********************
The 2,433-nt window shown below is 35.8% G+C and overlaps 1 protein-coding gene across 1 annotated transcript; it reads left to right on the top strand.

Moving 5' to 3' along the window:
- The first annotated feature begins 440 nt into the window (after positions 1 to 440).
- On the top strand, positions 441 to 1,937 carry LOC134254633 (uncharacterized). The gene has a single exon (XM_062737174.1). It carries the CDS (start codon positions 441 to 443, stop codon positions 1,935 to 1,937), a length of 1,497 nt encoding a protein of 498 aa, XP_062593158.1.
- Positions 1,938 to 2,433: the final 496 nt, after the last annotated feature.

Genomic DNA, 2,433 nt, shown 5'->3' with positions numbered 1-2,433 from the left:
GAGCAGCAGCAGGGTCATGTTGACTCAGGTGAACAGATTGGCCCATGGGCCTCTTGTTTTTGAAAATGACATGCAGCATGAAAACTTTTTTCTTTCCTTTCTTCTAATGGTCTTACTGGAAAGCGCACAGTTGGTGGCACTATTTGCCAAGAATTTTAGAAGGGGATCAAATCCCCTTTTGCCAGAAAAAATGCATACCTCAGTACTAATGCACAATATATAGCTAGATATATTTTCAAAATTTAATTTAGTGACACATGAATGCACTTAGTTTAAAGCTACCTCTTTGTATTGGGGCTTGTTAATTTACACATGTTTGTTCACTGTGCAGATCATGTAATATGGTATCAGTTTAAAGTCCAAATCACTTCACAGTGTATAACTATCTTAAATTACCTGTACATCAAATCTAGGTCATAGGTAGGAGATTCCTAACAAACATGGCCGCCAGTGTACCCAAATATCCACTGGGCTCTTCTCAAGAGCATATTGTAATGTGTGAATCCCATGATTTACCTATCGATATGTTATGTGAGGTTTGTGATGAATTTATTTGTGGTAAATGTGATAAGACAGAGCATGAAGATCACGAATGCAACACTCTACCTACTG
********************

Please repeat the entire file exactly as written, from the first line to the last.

The 2,433-nt window shown below is 35.8% G+C and overlaps 1 protein-coding gene across 1 annotated transcript; it reads left to right on the top strand.

Moving 5' to 3' along the window:
- The first annotated feature begins 440 nt into the window (after positions 1 to 440).
- On the top strand, positions 441 to 1,937 carry LOC134254633 (uncharacterized). The gene has a single exon (XM_062737174.1). It carries the CDS (start codon positions 441 to 443, stop codon positions 1,935 to 1,937), a length of 1,497 nt encoding a protein of 498 aa, XP_062593158.1.
- Positions 1,938 to 2,433: the final 496 nt, after the last annotated feature.

Genomic DNA, 2,433 nt, shown 5'->3' with positions numbered 1-2,433 from the left:
GAGCAGCAGCAGGGTCATGTTGACTCAGGTGAACAGATTGGCCCATGGGCCTCTTGTTTTTGAAAATGACATGCAGCATGAAAACTTTTTTCTTTCCTTTCTTCTAATGGTCTTACTGGAAAGCGCACAGTTGGTGGCACTATTTGCCAAGAATTTTAGAAGGGGATCAAATCCCCTTTTGCCAGAAAAAATGCATACCTCAGTACTAATGCACAATATATAGCTAGATATATTTTCAAAATTTAATTTAGTGACACATGAATGCACTTAGTTTAAAGCTACCTCTTTGTATTGGGGCTTGTTAATTTACACATGTTTGTTCACTGTGCAGATCATGTAATATGGTATCAGTTTAAAGTCCAAATCACTTCACAGTGTATAACTATCTTAAATTACCTGTACATCAAATCTAGGTCATAGGTAGGAGATTCCTAACAAACATGGCCGCCAGTGTACCCAAATATCCACTGGGCTCTTCTCAAGAGCATATTGTAATGTGTGAATCCCATGATTTACCTATCGATATGTTATGTGAGGTTTGTGATGAATTTATTTGTGGTAAATGTGATAAGACAGAGCATGAAGATCACGAATGCAACACTCTACCTACTG